Wednesday, September 30, 2009

Fall Days Make for a Perfect Pepper

The temperature fell last night. It's fall officially. J will work late tonight to close out the fiscal year. My mother's birthday follows, and then mine and J's the week after. Leaves are spotting the ground, which is damp, and the grass is thinning. Two pumpkins are on the porch and as is the custom at my house, their fall orange flare will clash with the pots that hold the springtime purple and pink blooms that I can't bear to pitch.

On Sunday, with minutes to spare before a darkening sky brought another deluge, I raced to mow the lawn. The clumps of wet grass are still out on the sidewalk. I can't possibly find enough time to clean everything up before an autumn gust blows in more detritus.

It's the way of fall. I mourn the passing of summer, but I love the coming of cool days. My jeans fit loosely after a summer of exercise and my arms long for the warmth of a soft sweatshirt. Everything is in order with the girls back in their school routine. Early morning coffee, fast departure, dog is walked, house locked up for the day. No deviations, no late night teen parties. Chaos over.

In the garden, the parsley is plentiful, the peppers are turning a deep red and a burnt yellow, a thin growth of arugula is coming in from the seed that I threw down about ten days ago. There's a sweet bush of lavender that anchors one corner of the farmer box balanced by the thick bunch of chives at the other corner.

I've stored up some grass to salt the next pile of leafy compost. And the compost from last fall is wormy, warm and black.

It's time to stop blogging and blast off to work. That is the routine of fall. The Putterer

Thursday, September 24, 2009

Now I Want Chickens

Meet Caley, my dog. She is not a farm animal and she has no job to do other than to sit artfully around the house as if Diego Velazquez might happen by. Caley would be most annoyed if I were to follow through on this morning's vaguery--to buy backyard chickens, though they would certainly upstage her productivity.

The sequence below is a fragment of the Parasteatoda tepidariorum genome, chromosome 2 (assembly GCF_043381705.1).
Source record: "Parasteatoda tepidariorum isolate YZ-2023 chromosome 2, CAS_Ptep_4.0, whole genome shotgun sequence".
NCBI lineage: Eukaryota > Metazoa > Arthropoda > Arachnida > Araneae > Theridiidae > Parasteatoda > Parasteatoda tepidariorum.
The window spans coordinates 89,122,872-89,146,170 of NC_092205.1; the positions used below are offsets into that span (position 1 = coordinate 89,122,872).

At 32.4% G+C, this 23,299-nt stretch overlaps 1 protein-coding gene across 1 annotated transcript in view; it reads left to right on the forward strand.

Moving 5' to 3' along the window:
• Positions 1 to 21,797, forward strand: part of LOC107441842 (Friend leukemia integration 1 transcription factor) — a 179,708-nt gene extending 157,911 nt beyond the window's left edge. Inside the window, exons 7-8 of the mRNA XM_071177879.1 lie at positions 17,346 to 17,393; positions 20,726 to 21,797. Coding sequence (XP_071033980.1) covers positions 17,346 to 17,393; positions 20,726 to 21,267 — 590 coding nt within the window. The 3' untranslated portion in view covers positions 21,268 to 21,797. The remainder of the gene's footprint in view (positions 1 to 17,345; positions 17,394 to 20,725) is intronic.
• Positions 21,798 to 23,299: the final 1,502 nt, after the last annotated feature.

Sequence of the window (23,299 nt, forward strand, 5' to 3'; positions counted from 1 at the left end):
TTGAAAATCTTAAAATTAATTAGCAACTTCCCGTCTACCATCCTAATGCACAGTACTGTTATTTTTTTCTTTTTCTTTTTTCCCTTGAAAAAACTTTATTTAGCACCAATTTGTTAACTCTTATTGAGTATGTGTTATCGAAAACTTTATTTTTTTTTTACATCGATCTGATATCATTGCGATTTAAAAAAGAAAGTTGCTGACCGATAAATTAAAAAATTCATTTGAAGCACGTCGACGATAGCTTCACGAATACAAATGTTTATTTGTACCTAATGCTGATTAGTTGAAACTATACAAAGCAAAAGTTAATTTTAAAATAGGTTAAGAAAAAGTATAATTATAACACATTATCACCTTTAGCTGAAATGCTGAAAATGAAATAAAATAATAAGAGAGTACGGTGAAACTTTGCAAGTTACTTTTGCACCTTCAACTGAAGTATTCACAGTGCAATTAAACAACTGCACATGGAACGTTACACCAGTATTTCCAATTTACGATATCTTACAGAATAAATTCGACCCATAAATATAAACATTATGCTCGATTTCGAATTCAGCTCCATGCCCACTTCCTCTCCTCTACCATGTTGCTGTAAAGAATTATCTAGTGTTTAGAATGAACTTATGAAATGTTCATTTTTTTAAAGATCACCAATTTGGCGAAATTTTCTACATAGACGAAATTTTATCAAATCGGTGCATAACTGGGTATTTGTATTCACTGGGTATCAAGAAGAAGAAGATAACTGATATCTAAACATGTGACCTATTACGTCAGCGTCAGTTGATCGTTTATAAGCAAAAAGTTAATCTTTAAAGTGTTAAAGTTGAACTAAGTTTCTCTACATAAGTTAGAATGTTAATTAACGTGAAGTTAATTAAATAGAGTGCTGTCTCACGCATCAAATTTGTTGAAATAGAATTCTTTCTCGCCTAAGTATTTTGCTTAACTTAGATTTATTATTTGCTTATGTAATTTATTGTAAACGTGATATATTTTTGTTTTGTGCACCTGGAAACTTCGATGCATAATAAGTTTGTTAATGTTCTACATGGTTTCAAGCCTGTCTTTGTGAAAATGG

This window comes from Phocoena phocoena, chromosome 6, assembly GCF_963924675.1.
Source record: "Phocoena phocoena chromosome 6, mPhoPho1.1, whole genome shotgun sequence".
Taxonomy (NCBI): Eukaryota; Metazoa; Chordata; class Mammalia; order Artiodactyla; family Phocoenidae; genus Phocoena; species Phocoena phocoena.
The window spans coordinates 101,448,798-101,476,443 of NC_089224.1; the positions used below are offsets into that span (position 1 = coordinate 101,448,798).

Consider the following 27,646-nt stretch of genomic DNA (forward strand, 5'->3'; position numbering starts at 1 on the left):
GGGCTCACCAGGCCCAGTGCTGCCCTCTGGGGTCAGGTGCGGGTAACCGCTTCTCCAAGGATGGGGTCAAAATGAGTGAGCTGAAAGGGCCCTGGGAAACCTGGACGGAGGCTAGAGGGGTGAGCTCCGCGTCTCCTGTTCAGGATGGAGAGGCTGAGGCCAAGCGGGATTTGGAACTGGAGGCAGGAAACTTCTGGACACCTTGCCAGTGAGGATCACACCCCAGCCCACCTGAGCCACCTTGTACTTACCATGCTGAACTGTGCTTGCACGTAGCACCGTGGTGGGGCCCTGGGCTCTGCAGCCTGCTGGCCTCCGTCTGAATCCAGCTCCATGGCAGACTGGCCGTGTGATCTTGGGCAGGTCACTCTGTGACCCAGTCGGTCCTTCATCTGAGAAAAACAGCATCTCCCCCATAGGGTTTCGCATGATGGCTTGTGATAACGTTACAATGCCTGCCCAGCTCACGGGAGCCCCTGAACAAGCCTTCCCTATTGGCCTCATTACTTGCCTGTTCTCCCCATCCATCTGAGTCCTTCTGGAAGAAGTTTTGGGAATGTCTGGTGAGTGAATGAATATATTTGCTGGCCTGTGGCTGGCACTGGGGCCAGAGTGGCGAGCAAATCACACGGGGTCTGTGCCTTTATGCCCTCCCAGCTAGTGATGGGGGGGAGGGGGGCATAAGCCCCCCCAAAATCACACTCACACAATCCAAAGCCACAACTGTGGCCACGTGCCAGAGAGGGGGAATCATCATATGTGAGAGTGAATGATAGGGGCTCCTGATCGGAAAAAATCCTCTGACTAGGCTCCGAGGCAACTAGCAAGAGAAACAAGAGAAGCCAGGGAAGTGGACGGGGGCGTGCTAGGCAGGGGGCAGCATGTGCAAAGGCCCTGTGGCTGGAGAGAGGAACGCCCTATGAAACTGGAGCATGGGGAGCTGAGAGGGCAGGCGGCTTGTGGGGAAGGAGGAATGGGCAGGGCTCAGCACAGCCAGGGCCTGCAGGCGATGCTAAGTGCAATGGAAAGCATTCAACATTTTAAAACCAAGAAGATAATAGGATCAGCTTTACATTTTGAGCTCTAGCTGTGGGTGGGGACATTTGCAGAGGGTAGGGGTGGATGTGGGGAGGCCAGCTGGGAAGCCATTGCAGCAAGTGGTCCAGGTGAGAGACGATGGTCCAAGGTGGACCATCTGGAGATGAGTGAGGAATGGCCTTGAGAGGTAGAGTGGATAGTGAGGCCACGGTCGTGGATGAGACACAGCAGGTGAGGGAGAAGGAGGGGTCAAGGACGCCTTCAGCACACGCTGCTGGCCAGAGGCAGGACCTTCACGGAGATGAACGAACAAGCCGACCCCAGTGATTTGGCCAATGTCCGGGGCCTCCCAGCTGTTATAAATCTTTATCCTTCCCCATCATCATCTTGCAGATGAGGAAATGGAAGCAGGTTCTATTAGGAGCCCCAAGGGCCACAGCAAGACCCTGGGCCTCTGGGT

But just the other day, J and I were driving home on a nearby street, when he suddenly lurched his head around and exclaimed that he'd just seen a flock of chickens in someone's yard. He was incredulous; suggesting that it must be a recent immigrant family that brought them in. I informed him, however, that raising chickens was the new, best thing in gardening. Fresh eggs; ready, steady fertilizer; and even something to throw in a pot, if for some reason you couldn't walk the few blocks to Whole Foods. We pondered the idea together and considered turning around to go gawk at the menagerie, but we had to hurry home.

This morning, I got up earlier than I really should and settled in with my New Yorker and found Susan Orlean (I have a secret crush on her only because I just wish that by now in my career I was as famous a writer as she is). And of course, she's one-upped me again, because she's moved to the country and bought chickens. And the chickens are lending her a special credibility in the arena of gardening elite and domestic goddess. "When one of my hens laid my first home-grown egg," she writes, "I was as proud as if I had been attending my daughter's bat mitzvah." I know this emotion. I've shared it many times. When my first tomato ripened. When my mixture of grass and leaves and kitchen waste turned to black compost gold. When my eggplant plant (is that what you call it?) delivered. This is the ecstasy the domestic goddess achieves when her efforts bear fruit.